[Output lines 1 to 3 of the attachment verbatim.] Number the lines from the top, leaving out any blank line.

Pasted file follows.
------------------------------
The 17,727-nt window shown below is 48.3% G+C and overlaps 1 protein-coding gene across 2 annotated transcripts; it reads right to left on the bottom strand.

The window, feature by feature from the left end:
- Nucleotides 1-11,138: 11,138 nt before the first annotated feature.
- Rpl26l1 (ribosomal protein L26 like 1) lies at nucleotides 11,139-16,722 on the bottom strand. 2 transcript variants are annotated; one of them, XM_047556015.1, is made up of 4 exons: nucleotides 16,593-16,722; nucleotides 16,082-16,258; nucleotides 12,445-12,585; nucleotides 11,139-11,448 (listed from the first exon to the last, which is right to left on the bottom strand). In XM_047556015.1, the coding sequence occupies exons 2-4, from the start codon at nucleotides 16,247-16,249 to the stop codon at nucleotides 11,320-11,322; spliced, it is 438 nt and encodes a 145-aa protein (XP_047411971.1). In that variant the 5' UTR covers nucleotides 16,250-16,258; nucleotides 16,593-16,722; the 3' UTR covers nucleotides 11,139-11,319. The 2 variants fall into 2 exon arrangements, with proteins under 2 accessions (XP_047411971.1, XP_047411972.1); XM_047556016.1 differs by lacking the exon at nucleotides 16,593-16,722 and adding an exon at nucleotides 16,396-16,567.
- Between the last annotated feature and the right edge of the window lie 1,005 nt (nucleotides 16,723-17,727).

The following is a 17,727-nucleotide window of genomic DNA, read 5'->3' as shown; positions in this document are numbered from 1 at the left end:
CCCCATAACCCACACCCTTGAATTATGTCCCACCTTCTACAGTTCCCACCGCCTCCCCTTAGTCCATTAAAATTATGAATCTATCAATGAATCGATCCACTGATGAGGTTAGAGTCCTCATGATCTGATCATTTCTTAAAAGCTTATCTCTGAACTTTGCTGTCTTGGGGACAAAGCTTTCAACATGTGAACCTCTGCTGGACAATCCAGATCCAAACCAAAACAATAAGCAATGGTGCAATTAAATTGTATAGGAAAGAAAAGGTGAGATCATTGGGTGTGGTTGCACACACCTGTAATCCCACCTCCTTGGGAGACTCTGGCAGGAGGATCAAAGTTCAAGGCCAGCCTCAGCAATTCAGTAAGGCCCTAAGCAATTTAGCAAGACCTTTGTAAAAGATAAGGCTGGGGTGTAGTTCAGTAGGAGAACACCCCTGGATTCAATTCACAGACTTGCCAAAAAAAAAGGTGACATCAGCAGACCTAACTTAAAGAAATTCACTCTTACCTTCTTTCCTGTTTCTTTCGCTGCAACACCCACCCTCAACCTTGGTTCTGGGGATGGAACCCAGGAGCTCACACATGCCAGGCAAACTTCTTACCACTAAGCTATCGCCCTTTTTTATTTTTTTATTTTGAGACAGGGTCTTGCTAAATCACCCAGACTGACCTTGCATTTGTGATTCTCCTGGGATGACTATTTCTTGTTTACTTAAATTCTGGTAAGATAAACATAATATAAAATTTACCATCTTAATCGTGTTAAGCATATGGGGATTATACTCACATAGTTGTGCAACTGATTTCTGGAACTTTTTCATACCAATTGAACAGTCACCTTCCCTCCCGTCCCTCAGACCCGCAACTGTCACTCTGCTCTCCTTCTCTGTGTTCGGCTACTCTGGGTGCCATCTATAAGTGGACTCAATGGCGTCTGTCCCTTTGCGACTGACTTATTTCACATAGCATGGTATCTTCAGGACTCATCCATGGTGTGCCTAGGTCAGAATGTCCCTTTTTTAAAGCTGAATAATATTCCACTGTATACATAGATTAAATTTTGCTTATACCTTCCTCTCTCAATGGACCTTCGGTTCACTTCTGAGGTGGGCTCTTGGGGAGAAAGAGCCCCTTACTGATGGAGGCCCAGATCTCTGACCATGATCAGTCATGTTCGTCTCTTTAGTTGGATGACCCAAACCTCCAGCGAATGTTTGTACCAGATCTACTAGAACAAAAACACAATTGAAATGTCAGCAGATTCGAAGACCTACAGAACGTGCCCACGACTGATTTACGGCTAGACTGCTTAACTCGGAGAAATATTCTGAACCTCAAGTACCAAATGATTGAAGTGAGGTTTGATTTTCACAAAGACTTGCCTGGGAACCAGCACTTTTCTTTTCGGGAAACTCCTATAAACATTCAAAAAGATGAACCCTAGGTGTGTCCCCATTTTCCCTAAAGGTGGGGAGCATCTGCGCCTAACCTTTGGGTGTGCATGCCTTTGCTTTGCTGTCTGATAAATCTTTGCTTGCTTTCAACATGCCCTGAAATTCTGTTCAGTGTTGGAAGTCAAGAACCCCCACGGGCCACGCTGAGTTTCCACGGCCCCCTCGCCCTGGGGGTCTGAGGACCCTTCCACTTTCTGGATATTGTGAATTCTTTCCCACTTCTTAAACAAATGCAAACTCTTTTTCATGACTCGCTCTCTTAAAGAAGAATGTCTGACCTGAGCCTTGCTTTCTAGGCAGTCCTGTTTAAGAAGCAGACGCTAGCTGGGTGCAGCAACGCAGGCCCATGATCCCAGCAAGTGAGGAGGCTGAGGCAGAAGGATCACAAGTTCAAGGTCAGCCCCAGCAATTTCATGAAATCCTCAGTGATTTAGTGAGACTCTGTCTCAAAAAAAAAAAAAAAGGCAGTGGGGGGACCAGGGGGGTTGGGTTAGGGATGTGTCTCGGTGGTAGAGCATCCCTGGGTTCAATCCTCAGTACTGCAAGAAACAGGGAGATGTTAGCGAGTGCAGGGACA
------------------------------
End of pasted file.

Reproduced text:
The 17,727-nt window shown below is 48.3% G+C and overlaps 1 protein-coding gene across 2 annotated transcripts; it reads right to left on the bottom strand.

The window, feature by feature from the left end:
- Nucleotides 1-11,138: 11,138 nt before the first annotated feature.